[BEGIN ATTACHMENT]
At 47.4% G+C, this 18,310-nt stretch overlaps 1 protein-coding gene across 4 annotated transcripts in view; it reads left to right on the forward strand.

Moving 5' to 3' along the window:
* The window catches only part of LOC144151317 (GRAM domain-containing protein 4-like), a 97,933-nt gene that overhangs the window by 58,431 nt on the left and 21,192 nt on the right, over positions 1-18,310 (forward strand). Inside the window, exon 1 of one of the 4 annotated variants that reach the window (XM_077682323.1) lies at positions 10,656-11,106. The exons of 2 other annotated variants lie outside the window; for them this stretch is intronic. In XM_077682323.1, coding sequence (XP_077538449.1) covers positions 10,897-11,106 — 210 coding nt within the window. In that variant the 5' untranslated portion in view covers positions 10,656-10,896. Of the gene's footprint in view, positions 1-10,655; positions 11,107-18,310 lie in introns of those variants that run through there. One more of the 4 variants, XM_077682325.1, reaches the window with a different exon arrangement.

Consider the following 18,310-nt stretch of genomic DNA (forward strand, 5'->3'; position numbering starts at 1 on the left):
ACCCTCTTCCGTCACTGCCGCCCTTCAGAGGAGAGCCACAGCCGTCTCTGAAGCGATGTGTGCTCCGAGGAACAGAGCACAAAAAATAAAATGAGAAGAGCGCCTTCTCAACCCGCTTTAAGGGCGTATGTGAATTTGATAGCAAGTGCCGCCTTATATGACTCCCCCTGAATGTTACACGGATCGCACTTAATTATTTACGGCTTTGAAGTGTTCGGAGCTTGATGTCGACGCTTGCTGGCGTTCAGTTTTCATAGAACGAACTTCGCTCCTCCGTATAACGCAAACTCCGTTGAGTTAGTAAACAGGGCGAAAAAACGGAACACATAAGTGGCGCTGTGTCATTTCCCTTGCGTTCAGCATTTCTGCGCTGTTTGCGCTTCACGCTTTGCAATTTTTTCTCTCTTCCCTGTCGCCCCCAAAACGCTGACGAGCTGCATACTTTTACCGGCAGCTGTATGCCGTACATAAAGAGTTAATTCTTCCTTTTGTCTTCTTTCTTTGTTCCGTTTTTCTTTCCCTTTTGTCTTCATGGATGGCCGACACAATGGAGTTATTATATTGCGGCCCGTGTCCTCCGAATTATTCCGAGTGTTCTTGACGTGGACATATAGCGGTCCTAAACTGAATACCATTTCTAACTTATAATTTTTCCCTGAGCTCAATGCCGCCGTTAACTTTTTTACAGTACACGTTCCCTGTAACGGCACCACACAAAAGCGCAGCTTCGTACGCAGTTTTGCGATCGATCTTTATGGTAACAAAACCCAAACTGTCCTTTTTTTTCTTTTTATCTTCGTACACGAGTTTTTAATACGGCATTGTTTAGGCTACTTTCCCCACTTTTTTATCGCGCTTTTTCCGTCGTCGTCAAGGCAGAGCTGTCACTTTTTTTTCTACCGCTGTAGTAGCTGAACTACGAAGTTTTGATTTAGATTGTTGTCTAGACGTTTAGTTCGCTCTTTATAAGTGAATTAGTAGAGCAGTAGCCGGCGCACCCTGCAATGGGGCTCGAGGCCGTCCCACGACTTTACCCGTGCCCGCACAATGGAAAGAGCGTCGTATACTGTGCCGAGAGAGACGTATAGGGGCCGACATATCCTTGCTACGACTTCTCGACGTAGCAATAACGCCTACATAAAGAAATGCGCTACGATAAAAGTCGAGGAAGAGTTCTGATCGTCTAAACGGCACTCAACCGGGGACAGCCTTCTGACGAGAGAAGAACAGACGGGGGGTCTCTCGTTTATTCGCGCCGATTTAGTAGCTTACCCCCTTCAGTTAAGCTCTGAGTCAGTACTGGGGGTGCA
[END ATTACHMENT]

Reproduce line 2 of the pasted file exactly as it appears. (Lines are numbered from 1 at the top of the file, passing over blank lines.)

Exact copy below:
Moving 5' to 3' along the window: